The Saskatchewan government has kept its first promise to taxpayers by balancing its operational budget. But the province’s finances aren’t fixed yet. Saskatchewan needs a plan to start paying down the debt to keep its next promise.
Finance Minister Donna Harpauer is projecting a $34 million operational budget surplus. That’s a thin margin on a $15-billion budget. Still, it’s the first time since 2015 that the government has budgeted to have a little left over after paying the bills and that’s a good thing for taxpayers.
Here’s why: Saskatchewanians will pay $694 million just to cover interest payments on the existing provincial debt. That’s money that won’t go to textbooks or hospital beds. It won’t go toward the tax relief for Saskatchewan families. And those debt interest payments keep going up.
That’s why the Canadian Taxpayers Federation made balancing the operational budget by 2019 the top priority during the Saskatchewan Party leadership campaign. It was the first point on our Taxpayer Protection Pledge, which Scott Moe signed. This budget kept that promise.
But it’s only the first step.
Saskatchewan’s debt is still going up and fast: this year the taxpayer-supported debt (excluding Crown corporation debt) will go from $10.8 billion to $12 billion.
The government says it’s borrowing for infrastructure spending rather than day-to-day operational expenses.
All governments like to categorize different types of debt. From a taxpayers’ perspective, it’s like arguing about which end of the bathtub to fill with water. There’s a commonality to all of this debt. All of it will drive up those interest charges by tens of millions of dollars every year. All of it will have to be repaid by taxpayers.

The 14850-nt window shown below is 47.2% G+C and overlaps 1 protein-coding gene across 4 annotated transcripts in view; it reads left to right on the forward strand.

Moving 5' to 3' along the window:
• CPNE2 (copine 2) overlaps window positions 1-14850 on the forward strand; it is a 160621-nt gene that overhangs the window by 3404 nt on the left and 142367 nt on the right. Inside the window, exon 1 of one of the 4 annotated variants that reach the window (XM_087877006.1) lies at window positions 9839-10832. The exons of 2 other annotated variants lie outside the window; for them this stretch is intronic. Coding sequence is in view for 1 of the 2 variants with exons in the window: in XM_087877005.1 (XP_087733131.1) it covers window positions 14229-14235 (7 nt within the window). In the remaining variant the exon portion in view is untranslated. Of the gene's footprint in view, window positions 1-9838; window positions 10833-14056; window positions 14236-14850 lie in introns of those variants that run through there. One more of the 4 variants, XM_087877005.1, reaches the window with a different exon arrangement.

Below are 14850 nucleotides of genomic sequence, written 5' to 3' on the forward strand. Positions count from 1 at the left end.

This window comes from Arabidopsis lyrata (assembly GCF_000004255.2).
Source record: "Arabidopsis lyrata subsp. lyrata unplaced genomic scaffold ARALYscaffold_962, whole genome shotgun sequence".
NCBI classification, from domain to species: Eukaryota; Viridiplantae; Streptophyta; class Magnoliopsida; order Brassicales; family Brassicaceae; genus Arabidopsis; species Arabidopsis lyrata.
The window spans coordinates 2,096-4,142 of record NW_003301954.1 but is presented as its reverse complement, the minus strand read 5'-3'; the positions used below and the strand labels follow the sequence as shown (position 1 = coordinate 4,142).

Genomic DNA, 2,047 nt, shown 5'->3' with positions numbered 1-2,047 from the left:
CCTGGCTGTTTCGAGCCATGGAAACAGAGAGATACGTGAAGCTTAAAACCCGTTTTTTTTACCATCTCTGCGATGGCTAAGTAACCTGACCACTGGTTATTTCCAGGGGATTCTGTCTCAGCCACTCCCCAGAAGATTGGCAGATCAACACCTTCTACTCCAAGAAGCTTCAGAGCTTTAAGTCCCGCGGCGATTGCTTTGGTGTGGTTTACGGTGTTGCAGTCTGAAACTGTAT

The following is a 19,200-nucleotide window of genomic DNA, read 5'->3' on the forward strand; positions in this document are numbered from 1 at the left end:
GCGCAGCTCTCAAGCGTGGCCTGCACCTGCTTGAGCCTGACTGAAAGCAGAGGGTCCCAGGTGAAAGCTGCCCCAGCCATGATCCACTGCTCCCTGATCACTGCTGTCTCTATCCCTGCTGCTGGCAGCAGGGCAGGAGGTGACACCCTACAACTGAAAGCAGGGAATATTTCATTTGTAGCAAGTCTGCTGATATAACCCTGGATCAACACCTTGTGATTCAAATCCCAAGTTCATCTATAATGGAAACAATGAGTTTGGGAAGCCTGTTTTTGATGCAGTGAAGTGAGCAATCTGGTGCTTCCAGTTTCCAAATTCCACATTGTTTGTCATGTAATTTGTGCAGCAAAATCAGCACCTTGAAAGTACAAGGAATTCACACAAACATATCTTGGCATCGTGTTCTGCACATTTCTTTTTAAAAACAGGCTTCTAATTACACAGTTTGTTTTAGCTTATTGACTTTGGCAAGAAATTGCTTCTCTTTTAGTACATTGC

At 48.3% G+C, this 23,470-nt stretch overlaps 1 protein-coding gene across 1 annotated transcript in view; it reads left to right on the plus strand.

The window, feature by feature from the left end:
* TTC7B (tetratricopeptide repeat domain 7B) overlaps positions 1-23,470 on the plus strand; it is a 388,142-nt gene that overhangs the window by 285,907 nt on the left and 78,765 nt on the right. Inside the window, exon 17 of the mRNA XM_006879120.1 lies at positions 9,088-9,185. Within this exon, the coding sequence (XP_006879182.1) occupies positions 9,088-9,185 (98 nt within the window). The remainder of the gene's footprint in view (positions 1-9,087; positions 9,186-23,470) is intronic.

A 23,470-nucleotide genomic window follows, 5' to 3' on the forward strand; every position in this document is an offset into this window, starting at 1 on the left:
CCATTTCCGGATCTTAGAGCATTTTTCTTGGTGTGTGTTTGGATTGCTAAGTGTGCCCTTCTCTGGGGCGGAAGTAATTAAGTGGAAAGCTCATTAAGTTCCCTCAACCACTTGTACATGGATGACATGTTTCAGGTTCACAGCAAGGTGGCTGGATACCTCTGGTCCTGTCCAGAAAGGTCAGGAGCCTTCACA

That’s why we included another important point to that taxpayer protection pledge. When Moe signed it, he promised to: “implement a plan committed to reducing the province’s taxpayer-supported debt by 2022.”
That promise has deep roots.
“There is no greater legacy we can leave our children and grandchildren than a growing, prosperous and debt-free province,” stated the Saskatchewan Plan for Growth presented by former premier Brad Wall in 2012.
Balancing the operational budget is the first step, but the job isn’t done: the budget will only be truly balanced when government stops adding to the debt. It’s good to make sure the paycheque can cover the groceries and phone bills, but it’s also important to pay down the car loan.
For a debt-free Saskatchewan to be more than a daydream, the province needs a plan. Governments generally pick one of two options in these situations: raise taxes or control spending.
That brings us to the final point on the Taxpayer Protection Pledge where Moe promised: “not to impose any major tax increases.”
The recent budget kept that promise and didn’t raise taxes.
That’s essential. Many Saskatchewan families are struggling in a tough economy. Saskatchewanians are already struggling with the mammoth cost of the PST hike and expansion the province imposed a few years ago.
The numbers are stark. Before the PST hike, the province collected about $1.2 billion through the PST. This year, with the higher PST that’s charged on more items, the government is planning to collect about $2.3 billion. In short, the provincial government is balancing the operational budget because Saskatchewanians are paying a billion dollars more in sales taxes.
Raising taxes even higher is off the table, so the only option is to control spending. This year, spending is going up by $382 million. Though the government promised spending cuts in conjunction with the PST hike, few have materialized.
Cuts require tough choices. But Saskatchewan must choose whether to control spending now to pay down debt or control spending later to make ever-increasing debt interest payments.
Harpauer’s balanced operational budget is strengthening Saskatchewan’s finances. But the next step is paying down debt. That will require hard work, but the result will be worth it: a debt-free Saskatchewan.